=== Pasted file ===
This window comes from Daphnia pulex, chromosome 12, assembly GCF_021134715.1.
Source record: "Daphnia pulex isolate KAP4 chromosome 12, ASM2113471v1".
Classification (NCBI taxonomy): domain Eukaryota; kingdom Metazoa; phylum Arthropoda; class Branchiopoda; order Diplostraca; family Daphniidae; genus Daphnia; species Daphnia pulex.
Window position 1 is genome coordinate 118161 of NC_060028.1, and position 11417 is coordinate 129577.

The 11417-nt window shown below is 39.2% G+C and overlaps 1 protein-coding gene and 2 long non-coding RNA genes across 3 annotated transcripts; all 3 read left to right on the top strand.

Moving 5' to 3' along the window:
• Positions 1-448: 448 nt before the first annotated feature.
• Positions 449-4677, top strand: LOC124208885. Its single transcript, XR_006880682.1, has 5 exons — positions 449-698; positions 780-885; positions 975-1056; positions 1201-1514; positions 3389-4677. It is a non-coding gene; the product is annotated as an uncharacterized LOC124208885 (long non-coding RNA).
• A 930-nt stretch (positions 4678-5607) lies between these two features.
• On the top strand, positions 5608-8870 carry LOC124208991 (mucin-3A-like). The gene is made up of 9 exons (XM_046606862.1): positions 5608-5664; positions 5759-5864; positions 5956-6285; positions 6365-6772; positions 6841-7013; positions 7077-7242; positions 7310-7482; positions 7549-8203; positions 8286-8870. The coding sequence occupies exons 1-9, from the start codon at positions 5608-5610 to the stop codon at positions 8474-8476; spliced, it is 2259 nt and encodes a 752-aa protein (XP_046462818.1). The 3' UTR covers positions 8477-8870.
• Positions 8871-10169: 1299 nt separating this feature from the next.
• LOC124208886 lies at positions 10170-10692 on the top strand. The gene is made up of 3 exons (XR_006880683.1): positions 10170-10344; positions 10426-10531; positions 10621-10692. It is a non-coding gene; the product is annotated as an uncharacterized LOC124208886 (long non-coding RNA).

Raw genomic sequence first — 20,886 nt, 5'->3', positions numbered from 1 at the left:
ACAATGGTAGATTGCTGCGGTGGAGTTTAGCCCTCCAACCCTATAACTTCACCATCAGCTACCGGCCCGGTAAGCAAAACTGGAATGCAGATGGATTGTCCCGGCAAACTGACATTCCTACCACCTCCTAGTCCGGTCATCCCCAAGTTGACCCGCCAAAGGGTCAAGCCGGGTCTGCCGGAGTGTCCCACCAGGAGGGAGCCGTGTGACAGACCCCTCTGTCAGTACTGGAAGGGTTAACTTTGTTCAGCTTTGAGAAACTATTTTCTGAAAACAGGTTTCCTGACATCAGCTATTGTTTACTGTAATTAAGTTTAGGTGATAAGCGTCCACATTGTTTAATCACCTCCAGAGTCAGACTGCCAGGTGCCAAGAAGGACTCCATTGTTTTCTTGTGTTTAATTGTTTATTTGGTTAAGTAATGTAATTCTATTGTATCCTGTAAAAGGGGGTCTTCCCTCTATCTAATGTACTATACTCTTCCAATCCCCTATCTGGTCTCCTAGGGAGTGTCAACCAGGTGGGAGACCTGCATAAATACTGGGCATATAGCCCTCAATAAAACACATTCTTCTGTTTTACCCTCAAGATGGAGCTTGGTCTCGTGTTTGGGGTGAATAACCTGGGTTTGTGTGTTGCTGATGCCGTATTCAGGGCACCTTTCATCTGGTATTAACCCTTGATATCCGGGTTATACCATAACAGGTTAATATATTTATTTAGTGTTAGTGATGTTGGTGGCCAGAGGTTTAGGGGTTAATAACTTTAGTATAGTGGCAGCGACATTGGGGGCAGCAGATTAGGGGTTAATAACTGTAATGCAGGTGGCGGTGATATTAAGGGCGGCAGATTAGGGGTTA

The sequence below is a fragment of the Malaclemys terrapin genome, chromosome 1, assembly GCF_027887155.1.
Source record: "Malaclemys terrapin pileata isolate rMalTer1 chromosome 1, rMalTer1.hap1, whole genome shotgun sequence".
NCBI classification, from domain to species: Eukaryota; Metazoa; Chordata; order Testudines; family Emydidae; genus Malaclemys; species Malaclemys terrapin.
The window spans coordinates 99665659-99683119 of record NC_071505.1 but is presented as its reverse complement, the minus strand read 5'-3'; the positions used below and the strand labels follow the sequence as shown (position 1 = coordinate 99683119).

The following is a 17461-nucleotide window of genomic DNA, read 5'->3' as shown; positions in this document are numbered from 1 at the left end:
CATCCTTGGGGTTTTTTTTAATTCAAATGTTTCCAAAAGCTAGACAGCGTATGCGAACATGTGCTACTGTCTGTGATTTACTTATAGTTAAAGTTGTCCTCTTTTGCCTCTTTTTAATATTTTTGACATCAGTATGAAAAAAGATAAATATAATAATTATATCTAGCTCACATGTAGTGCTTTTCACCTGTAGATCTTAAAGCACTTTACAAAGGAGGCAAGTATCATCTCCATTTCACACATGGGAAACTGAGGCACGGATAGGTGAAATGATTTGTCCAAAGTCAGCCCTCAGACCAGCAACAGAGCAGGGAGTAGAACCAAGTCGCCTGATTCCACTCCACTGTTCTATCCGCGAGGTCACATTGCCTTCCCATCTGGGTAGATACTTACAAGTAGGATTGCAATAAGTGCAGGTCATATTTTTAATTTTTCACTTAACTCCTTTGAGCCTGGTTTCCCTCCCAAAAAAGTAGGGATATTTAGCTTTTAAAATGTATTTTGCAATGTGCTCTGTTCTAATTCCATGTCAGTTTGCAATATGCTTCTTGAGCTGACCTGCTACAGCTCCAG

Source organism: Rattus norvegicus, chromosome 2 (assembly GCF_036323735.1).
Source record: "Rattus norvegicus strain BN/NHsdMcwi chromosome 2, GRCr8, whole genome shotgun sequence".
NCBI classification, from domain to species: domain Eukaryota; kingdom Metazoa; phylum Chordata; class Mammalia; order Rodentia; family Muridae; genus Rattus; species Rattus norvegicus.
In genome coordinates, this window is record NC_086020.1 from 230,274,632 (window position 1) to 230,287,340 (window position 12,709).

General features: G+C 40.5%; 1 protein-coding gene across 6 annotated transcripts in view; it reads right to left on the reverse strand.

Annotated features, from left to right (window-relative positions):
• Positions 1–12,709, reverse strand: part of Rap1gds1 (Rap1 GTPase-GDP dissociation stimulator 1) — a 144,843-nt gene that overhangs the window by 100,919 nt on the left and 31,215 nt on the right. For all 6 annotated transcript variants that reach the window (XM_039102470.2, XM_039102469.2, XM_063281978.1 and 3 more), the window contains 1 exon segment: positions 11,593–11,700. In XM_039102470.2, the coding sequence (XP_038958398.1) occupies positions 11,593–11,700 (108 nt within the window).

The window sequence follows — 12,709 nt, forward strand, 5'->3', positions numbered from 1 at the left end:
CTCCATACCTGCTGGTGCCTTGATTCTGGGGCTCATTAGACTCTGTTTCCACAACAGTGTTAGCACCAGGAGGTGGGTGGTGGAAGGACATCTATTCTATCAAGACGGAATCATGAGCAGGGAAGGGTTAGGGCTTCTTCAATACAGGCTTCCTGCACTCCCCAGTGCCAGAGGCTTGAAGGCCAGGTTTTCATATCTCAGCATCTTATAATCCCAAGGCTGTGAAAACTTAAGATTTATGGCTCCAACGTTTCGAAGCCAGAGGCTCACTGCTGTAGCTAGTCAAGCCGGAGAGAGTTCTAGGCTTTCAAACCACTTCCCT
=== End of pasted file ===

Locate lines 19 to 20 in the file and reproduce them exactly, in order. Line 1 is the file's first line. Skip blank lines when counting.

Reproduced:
The following is a 17461-nucleotide window of genomic DNA, read 5'->3' as shown; positions in this document are numbered from 1 at the left end:
CATCCTTGGGGTTTTTTTTAATTCAAATGTTTCCAAAAGCTAGACAGCGTATGCGAACATGTGCTACTGTCTGTGATTTACTTATAGTTAAAGTTGTCCTCTTTTGCCTCTTTTTAATATTTTTGACATCAGTATGAAAAAAGATAAATATAATAATTATATCTAGCTCACATGTAGTGCTTTTCACCTGTAGATCTTAAAGCACTTTACAAAGGAGGCAAGTATCATCTCCATTTCACACATGGGAAACTGAGGCACGGATAGGTGAAATGATTTGTCCAAAGTCAGCCCTCAGACCAGCAACAGAGCAGGGAGTAGAACCAAGTCGCCTGATTCCACTCCACTGTTCTATCCGCGAGGTCACATTGCCTTCCCATCTGGGTAGATACTTACAAGTAGGATTGCAATAAGTGCAGGTCATATTTTTAATTTTTCACTTAACTCCTTTGAGCCTGGTTTCCCTCCCAAAAAAGTAGGGATATTTAGCTTTTAAAATGTATTTTGCAATGTGCTCTGTTCTAATTCCATGTCAGTTTGCAATATGCTTCTTGAGCTGACCTGCTACAGCTCCAG